Whatever you think of the annual meetings of the World Economic Forum, there are still few better settings than Davos for a CEO wanting to look like a statesman. You get the same alpine setting as Christine Lagarde or John Kerry, and the same sweeping subjects to comment on. (Reskilling! Reforestation! Responsible AI!)
Klaus Schwab’s creation may not have the influence that conspiracy theorists suspect, but it was instrumental in promoting the idea that unelected business leaders should have as much of a voice as elected officials in our greatest global debates.
Lately, however, the message from some politicians to budding business statesmen has been “get off my pasture.”
Leaders who come to Davos to announce their emissions reduction targets now find themselves lambasted by Tories who brand the net zero agenda a threat to energy security. Liberals criticize that the idea of self-interested capitalists leading on social issues does not seem to involve pay a lot of taxes.
This week’s meeting saw BlackRock chief Larry Fink bemoan partisan criticism that “demonizes” the asset manager’s sustainable investing policies. Republican states withdrawing their mandates had cost him about $4 billion in 2022, he estimated — an irritation for a company that added $230 billion in U.S. investment last year, but a figure that could increase.
Other business leaders fear a “wokelash” right-wing activists who accuse them of supporting liberal social causes. As regulators pursue “green laundering” by companies that have overstated their climate claims, executives are questioning whether “greening” — keeping quiet about their environmental efforts — is the wisest approach.
Away from the loud campaigns, however, the debate is shifting to whether business leaders have addressed too many polarizing issues on which they lack legitimacy. Academics, lawyers and consultants offer roadmaps on how to navigate an increasingly divided political environment with less risk of pushback.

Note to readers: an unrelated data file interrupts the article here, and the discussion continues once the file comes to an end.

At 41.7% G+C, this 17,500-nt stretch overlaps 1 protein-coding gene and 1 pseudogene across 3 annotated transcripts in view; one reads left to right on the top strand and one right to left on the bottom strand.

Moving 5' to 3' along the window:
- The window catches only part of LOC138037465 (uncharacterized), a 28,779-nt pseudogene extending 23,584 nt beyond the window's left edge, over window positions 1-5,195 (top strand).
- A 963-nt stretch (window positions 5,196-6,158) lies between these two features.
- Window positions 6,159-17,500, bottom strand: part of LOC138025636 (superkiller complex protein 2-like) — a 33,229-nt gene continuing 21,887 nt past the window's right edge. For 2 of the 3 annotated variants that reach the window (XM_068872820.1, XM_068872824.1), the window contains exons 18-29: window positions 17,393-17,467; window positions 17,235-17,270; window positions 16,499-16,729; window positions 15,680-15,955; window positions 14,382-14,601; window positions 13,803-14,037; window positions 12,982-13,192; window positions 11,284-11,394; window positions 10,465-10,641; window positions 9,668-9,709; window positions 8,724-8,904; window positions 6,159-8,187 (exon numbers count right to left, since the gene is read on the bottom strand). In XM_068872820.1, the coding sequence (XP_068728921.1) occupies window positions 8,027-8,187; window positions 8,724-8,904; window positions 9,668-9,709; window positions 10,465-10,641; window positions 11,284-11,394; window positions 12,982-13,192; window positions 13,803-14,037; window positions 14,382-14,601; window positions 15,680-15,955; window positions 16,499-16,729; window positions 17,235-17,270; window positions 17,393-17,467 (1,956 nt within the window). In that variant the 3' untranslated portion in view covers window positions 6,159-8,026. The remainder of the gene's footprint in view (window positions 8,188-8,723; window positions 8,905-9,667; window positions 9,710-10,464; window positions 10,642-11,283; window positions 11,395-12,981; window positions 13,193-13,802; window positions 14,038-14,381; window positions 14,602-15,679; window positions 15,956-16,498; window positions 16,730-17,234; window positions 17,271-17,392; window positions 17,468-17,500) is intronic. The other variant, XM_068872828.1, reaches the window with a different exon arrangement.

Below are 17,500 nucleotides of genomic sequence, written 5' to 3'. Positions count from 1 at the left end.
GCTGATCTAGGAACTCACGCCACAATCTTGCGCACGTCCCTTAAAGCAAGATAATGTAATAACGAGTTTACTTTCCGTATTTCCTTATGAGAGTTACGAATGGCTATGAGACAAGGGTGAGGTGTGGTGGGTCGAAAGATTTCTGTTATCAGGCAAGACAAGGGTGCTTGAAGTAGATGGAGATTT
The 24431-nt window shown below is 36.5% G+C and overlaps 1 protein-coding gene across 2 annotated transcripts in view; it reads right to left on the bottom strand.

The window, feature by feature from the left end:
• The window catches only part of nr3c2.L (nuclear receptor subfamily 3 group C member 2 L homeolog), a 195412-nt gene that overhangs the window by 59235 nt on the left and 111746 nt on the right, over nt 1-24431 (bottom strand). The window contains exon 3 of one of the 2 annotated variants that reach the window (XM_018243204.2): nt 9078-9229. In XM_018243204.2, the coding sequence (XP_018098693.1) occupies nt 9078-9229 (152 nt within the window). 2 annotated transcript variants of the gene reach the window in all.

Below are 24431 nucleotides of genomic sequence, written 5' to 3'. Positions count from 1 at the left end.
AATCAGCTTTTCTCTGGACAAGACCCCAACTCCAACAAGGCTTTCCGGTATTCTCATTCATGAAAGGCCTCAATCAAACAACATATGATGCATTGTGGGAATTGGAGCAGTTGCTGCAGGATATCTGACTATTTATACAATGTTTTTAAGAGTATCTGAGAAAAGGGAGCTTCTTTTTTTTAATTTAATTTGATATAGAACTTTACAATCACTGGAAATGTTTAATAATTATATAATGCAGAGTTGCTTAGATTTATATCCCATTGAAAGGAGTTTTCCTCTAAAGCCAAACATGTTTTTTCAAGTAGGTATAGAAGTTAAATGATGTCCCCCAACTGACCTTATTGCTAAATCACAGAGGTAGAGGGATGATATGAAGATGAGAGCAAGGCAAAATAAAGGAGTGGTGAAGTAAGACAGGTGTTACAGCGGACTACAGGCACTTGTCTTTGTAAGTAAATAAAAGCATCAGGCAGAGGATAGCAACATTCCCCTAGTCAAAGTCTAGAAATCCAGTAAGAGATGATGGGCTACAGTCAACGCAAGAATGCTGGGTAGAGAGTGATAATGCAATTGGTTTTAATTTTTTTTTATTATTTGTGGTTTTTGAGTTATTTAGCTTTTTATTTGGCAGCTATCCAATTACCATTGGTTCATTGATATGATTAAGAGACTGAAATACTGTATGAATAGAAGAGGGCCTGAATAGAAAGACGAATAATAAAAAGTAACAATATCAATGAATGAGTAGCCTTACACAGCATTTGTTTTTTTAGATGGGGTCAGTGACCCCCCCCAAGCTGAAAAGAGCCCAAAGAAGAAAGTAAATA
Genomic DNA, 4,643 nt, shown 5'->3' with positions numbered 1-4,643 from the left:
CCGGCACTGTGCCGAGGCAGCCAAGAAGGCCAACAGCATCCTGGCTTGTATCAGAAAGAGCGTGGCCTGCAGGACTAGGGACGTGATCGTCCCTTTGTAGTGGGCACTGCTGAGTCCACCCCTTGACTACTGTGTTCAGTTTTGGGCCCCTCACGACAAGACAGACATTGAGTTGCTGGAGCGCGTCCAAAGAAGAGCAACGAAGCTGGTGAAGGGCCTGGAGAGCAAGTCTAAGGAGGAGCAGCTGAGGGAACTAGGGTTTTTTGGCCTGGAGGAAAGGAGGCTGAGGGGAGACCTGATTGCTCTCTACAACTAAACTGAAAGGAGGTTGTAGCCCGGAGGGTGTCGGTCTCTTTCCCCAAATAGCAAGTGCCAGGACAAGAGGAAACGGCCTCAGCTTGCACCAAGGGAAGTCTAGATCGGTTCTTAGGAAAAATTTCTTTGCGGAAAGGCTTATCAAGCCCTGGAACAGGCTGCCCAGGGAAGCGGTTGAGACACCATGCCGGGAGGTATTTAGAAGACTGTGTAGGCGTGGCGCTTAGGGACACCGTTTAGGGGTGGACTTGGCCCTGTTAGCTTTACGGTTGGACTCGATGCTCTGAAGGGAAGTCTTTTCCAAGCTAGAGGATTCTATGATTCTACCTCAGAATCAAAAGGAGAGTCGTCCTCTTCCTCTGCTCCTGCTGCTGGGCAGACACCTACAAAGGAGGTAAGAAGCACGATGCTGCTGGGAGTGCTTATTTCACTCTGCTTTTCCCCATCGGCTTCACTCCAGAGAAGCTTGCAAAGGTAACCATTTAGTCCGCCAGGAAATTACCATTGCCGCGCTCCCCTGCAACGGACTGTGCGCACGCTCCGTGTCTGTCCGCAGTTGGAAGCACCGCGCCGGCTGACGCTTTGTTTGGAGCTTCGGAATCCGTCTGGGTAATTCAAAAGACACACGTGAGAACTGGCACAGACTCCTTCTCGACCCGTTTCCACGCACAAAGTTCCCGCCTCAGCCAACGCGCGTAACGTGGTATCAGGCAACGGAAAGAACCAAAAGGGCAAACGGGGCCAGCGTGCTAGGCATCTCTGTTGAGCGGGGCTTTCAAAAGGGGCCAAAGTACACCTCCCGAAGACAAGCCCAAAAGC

The risks of “corporate entanglement” in politics are such that business leaders should “by default not get involved” on most political issues, one said. recent post from the BCG Henderson Institute think tank.
If they can’t avoid taking sides, they should explain the principles that guide their decisions and let employees or regulators control their actions, he said.
Leo Strine, the former chief justice of the Delaware Supreme Court, said voters left and right are asking, “Who are the CEOs to use other people’s money to advance their own idiosyncratic vision of good? ”
He urged companies to focus on policies supported by both left and right, such as paying a living wage, non-discriminatory hiring and preventing environmental harm. If a company must take a position on an external public policy, he wroteit must result from a deliberation of the board of directors and not from a whim of the managing director.
But the CEO’s activism Davos once celebrated has perhaps reached its peak: in its place, a more calculated approach to political engagement is taking shape, focusing on the areas most relevant to key corporate constituents, notably investors.
That won’t stop CEO-statesmen from seeking the Davos stage. But next year, they’ll likely come armed with a much clearer explanation of the business case for straying into territory politicians once claimed as their own.